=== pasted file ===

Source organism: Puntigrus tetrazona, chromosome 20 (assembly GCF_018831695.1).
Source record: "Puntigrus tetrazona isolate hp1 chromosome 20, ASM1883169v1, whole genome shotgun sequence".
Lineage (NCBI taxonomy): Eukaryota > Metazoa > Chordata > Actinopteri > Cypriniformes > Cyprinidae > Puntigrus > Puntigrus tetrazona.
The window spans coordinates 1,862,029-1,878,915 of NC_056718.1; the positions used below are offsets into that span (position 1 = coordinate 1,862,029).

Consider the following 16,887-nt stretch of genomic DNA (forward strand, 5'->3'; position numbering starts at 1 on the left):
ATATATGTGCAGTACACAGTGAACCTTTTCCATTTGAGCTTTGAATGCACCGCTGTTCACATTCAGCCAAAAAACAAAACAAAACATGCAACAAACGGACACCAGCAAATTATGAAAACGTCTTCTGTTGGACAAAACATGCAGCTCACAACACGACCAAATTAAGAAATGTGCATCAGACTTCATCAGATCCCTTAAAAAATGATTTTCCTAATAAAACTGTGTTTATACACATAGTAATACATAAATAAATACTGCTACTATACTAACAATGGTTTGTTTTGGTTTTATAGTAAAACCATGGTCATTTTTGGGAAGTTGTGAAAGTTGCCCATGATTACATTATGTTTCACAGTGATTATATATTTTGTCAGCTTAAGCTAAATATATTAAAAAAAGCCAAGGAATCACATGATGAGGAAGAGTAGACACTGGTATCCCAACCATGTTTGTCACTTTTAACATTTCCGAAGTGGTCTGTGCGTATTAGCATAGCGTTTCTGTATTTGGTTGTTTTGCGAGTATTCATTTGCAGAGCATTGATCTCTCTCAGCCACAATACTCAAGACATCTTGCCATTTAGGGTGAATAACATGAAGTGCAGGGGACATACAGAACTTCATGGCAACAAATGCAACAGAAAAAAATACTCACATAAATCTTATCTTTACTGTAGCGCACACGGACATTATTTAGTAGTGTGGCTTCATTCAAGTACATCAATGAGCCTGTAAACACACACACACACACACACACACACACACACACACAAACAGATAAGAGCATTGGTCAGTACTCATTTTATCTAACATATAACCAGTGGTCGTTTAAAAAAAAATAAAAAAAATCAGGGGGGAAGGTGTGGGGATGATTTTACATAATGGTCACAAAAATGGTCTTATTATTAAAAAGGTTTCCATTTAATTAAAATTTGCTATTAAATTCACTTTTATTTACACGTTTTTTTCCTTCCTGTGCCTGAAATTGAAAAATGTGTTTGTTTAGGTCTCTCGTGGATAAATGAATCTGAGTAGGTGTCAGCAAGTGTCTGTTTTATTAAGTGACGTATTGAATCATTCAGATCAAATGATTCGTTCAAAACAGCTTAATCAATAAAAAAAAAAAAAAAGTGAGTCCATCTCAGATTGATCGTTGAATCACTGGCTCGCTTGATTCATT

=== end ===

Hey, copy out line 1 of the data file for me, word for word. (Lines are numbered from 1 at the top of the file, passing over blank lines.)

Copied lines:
Source organism: Puntigrus tetrazona, chromosome 20 (assembly GCF_018831695.1).